Musings on the culture of keeping up appearances

All the Rage

Category: Mad Men

Estee Lauder launches 'Mad Men' collection

Estee Lauder is the latest brand to tap into "Mad Men" vibe, with a new collection that is set to launch in March
Now "Mad Men" fans have the appropriate cosmetics to stow inside their Banana Republic for Mad Men bags. Estee Lauder is the latest brand to tap into the '60s vibe of the popular show, with a new beauty collection that is set to launch in March.

The Estee Lauder Mad Men collection features a satin finish lipstick in a cherry hue ($25) and a cream rouge in a color called evening rose ($40), both packaged in gold-colored cases and boxes inspired by Estee Lauder designs from the '60s.

So, if you've ever admired Joan Holloway's perfectly pink cheeks and crimson pout, now is your chance to try out the look for yourself.

The collection is to be available at Bloomingdales and at for a limited time.

-- Melissa Magsaysay


The "Mad Men" Mystique

"Mad Men" shares a lesson on beauty

Banana Republic launches "Mad Men"-inspired collection

Photo: The Estee Lauder Mad Men collection. Credit: Estee Lauder

Your morning fashion and beauty report: MAC plus Mac equals April Fool!

-- It's April Fool's Day and kind of hard to sort out what's really news from what isn't. Eau de Mutt perfume being a bestseller? That's being reported Friday, but I'm just not believing it. [Telegraph] But I wish I could believe this one: MAC cosmetics and Apple collaborating on a lipstick and eyeshadow collection for geek girls. Hats off to BellaSugar for coming up with this one! 

Amad -- "Mad Men" creator Matt Weiner has signed an agreement with AMC and Lionsgate that clears the way for the Emmy-winning show to return next year, as reported on The Times' Showtracker blog.  Of course, that has us wondering if the series that's been so influential in bringing an early '60s flavor to current fashion is in for a style change as it hits the peace, love and flower power of the latter part of the decade, an idea writer Vincent Boucher explored here recently. 

-- Good news for designers Domenico Dolce and Stefano Gabbana: They won't have to stand trial for alleged tax evasion, an Italian judge has ruled after finding flaws in the prosecutor's case. [WWD] (subscription required)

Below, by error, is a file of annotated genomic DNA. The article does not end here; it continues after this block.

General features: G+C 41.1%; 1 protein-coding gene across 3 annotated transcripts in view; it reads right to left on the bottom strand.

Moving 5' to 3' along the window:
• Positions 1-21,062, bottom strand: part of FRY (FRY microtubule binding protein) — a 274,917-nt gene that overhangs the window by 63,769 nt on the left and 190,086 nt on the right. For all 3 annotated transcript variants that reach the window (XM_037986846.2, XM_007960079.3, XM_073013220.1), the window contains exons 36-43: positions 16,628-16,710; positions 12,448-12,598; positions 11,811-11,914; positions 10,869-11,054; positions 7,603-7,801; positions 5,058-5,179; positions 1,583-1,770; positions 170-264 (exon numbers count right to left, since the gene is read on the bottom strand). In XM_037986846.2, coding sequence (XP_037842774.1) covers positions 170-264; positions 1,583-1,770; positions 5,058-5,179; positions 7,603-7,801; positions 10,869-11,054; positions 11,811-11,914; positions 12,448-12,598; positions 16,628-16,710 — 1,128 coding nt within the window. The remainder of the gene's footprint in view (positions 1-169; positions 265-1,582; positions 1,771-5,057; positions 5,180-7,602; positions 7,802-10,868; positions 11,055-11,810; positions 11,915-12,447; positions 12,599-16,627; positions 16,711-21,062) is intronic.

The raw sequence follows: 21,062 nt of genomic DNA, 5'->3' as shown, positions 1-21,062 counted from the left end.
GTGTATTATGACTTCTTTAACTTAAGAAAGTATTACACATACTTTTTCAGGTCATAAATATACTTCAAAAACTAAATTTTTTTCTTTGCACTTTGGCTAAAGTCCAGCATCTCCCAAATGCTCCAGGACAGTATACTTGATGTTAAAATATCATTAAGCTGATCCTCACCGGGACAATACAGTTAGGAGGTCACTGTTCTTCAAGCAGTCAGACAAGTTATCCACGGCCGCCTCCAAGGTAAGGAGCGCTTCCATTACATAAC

-- Singer Michael Bublé married Argentine actress Luisana Loreley Lopilato de la Torre in Buenos Aires on Thursday in a civil ceremony (which is expected to be followed by a larger celebration this weekend). The bride looked fresh and adorable in a short frothy lavender cocktail dress. (Bublé was in a gray suit.) [PopSugar] 

-- Get your credit cards ready: Italian luxury line Miu Miu plans to launch an e-commerce site next Wednesday. [Telegraph]

-- has obtained costumes from "The Kennedys" miniseries, which premieres Sunday on Reelz, and has recreated some of Jackie Kennedy's most notable outfits for a sale that runs through Wednesday. [StyleSection L.A.]

-- Model Inès de la Fressange, 53, is the newest age-appropriate spokeswoman for L'Oréal. [BellaSugar] 

-- Hermes is looking to sell its 45% stake in the Jean-Paul Gaultier label. [Reuters]    

-- Designer Cynthia Vincent opened a flagship store in New York City this week with a rock 'n' roll party. [WWD]

-- Susan Denley

Photo: In past seasons, the women of "Mad Men" such as Joan Harris (Christina Hendricks), left, Peggy Olson (Elisabeth Moss) and Faye Miller (Cara Buono) have dressed in full-skirted dresses, prim sheaths and tailored suits. But will that change? Credit: AMC 


Fashion moves into the late '60s, early '70s. Will 'Mad Men' change too?


So much of recent fashion has been influenced by the structured, picture-perfect look of "Mad Men":  full skirts, sheath dresses and prim sweater sets for women and pin-sharp tailored suits for men.

So when runways for spring and fall started mixing in influences of the late '60s and early '70s, we suddenly realized the most stylish show on television could be in for a change when the season resumes. The last season ended in 1965  -- and in real life, the world was due for a youthquake. Fashion was about to be turned on its head. Stylist and fashion writer Vincent Boucher looks at the changing of a fashion era. It makes a nice Saturday morning read!

-- Susan Denley

Photo: Joan Harris (Christina Hendricks), Peggy Olson (Elisabeth Moss) and Faye Miller (Cara Buono) share an elevator ride in Season 4 of "Mad Men." Credit: AMC

Your morning fashion and beauty report: Beauty trends, datebooks and man bags

Emma Watson 

We can't stop reading Top 10 or Top 5 or "best" lists for 2010 (and there's plenty of evidence in today's report). So let's kick off the morning with mention of BellaSugar's "Biggest Beauty Moments" of the year. Sure, we appreciate celebrity fragrances and makeup collaborations. But our favorite is the pixie cut. Please see above. [BellaSugar]